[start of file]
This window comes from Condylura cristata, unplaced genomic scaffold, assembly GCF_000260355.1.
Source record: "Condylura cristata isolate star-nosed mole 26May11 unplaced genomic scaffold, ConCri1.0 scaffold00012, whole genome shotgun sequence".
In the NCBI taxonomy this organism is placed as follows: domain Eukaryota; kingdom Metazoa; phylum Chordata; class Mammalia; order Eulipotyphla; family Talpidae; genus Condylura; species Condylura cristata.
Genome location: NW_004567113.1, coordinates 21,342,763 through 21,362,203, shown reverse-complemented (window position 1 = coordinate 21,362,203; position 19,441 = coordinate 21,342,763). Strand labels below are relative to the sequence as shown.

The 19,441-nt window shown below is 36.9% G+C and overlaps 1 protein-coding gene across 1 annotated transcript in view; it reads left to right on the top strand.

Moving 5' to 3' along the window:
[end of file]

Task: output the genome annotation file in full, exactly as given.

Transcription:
This window comes from Condylura cristata, unplaced genomic scaffold, assembly GCF_000260355.1.
Source record: "Condylura cristata isolate star-nosed mole 26May11 unplaced genomic scaffold, ConCri1.0 scaffold00012, whole genome shotgun sequence".
In the NCBI taxonomy this organism is placed as follows: domain Eukaryota; kingdom Metazoa; phylum Chordata; class Mammalia; order Eulipotyphla; family Talpidae; genus Condylura; species Condylura cristata.
Genome location: NW_004567113.1, coordinates 21,342,763 through 21,362,203, shown reverse-complemented (window position 1 = coordinate 21,362,203; position 19,441 = coordinate 21,342,763). Strand labels below are relative to the sequence as shown.

The 19,441-nt window shown below is 36.9% G+C and overlaps 1 protein-coding gene across 1 annotated transcript in view; it reads left to right on the top strand.

Moving 5' to 3' along the window: